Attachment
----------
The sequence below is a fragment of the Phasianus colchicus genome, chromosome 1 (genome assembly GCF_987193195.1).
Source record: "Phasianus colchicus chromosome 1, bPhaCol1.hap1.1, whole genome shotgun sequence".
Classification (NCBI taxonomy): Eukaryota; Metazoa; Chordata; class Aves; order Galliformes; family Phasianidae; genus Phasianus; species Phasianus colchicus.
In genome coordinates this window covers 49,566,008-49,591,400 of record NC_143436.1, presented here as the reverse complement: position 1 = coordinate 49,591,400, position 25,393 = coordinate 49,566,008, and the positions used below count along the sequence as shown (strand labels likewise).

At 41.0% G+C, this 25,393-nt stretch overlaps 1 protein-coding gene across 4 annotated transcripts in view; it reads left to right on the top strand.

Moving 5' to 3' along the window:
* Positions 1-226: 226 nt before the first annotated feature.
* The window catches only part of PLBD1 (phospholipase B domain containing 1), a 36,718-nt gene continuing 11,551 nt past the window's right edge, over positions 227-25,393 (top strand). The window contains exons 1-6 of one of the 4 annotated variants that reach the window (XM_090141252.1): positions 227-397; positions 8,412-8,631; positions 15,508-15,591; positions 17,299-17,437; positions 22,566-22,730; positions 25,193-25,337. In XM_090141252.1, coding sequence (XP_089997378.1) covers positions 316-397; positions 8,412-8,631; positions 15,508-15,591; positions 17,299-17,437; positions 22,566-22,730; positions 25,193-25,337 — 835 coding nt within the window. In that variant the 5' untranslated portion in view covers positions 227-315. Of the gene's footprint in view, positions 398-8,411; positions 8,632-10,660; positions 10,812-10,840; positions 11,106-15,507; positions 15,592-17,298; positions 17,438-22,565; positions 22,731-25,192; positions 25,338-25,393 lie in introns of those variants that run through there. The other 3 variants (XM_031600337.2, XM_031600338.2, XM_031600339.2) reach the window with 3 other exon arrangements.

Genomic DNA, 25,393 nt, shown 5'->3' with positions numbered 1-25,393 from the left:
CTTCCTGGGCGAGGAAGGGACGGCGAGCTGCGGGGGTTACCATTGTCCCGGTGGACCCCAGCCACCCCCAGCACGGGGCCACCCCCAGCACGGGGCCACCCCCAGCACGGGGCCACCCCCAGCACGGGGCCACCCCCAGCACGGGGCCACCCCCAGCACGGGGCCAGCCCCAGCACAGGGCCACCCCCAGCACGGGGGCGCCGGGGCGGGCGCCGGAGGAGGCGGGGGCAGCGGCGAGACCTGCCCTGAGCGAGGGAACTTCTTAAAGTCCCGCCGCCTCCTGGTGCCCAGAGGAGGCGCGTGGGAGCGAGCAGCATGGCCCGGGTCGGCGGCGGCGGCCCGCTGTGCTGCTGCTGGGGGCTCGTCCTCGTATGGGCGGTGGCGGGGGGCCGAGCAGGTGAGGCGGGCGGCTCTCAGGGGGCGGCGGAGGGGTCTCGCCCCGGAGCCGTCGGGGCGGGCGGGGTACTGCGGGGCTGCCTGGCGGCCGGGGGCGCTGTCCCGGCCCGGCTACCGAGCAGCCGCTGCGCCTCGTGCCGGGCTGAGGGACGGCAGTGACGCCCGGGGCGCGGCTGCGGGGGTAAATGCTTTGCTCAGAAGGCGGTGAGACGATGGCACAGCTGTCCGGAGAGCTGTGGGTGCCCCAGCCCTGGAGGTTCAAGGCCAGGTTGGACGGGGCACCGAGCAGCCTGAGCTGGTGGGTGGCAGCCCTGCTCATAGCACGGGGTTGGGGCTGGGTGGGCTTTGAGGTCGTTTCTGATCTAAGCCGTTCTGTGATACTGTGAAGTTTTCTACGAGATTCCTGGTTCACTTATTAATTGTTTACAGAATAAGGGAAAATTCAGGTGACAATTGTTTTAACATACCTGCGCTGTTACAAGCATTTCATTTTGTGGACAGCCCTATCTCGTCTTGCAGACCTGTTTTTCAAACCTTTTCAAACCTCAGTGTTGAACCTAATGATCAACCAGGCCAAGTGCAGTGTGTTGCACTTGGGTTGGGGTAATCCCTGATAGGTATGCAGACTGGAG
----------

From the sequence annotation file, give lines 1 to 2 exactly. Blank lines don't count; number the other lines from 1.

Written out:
The sequence below is a fragment of the Phasianus colchicus genome, chromosome 1 (genome assembly GCF_987193195.1).
Source record: "Phasianus colchicus chromosome 1, bPhaCol1.hap1.1, whole genome shotgun sequence".